The work is backbreaking. Finding Alaskan gold means sifting it out of the gravel that collects along the paths of rivers and streams. Some prospectors invest their life savings to lease “Cat mining” rigs—bulldozers, backhoes, frontloaders and sluices that can gobble up yards of earth and sift it quickly. Some spend all they have to buy suction pumps to lift gold from riverbeds. The less affluent pan for nuggets the old-fashioned way. Yet, in spite of increasing violence, brutal conditions and the overwhelming likelihood of failure, Hope’s miners stay on. They are sustained by the unreasonable belief that a gold strike is, as one put it, “just a shovelful away.”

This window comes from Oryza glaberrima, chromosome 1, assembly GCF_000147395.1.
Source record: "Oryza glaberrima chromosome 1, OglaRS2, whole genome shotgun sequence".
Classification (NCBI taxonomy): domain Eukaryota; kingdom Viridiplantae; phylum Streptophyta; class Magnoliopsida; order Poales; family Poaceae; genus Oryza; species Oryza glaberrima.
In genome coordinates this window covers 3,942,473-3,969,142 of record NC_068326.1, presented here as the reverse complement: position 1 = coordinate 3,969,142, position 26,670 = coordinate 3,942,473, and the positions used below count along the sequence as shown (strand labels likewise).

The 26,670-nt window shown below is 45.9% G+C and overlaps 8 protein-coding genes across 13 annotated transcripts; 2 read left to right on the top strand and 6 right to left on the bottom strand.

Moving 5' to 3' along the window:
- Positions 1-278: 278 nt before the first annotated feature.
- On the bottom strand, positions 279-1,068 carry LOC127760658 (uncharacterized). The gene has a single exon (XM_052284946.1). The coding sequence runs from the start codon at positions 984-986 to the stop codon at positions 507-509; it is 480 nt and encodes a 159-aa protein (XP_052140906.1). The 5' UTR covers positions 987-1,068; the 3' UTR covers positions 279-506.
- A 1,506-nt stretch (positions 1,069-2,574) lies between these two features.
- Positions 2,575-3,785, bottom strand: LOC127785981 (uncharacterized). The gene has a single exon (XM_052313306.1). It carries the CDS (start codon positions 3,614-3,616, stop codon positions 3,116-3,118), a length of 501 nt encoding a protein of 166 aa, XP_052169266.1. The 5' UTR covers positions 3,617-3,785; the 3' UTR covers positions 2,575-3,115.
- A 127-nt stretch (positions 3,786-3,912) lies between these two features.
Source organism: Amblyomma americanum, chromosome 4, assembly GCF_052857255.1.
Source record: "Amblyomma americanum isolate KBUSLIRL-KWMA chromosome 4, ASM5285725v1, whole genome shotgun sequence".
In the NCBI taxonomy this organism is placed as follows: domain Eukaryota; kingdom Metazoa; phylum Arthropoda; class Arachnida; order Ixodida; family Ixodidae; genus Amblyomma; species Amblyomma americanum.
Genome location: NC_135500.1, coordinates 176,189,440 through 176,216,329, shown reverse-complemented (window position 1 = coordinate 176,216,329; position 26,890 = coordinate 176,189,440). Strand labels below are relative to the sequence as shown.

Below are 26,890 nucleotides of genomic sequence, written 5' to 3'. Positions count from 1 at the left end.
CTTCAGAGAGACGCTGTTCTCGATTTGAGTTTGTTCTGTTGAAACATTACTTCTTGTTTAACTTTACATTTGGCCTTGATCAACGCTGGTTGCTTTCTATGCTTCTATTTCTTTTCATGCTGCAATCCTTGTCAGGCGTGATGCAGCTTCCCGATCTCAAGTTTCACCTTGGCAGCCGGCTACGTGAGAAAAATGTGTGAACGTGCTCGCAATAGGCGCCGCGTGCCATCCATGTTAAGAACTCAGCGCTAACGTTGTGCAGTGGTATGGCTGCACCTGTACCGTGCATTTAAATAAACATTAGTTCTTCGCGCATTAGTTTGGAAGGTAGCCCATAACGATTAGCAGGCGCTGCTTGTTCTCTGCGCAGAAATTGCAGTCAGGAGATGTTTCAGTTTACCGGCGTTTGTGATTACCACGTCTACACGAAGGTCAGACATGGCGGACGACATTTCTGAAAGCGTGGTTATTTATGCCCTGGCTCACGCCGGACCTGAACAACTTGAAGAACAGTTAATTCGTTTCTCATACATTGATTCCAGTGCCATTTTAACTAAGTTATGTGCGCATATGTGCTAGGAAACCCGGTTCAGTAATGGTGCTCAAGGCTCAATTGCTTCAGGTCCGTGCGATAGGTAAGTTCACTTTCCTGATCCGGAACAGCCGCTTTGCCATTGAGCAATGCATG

For Walter Kleewein, that shovelful had better come soon. “I have to make it,” says the 47-year-old prospector with desperation. “I’ve used everybody I can for a grubstake as long as I can.” While his wife and eight children stay in Anchorage, visiting him on weekends, Kleewein is working a leased claim on Resurrection Creek near Hope—and getting nowhere. His $250,000 rented rig has broken down several times, his costs have spiraled, and he is finding gold at roughly half the rate he anticipated (he needs eight ounces a week just to pay expenses). The result: “Nothing is left for me or for my wife, Caralee, to pay the bills at home,” he says. This month, with no money in the till, Kleewein must meet a $20,000 equipment payment; he has decided to sell his modest trailer home and two plots of land rather than quit. Says the once-affluent master mechanic: “There are people making it in gold mining. Why can’t I?”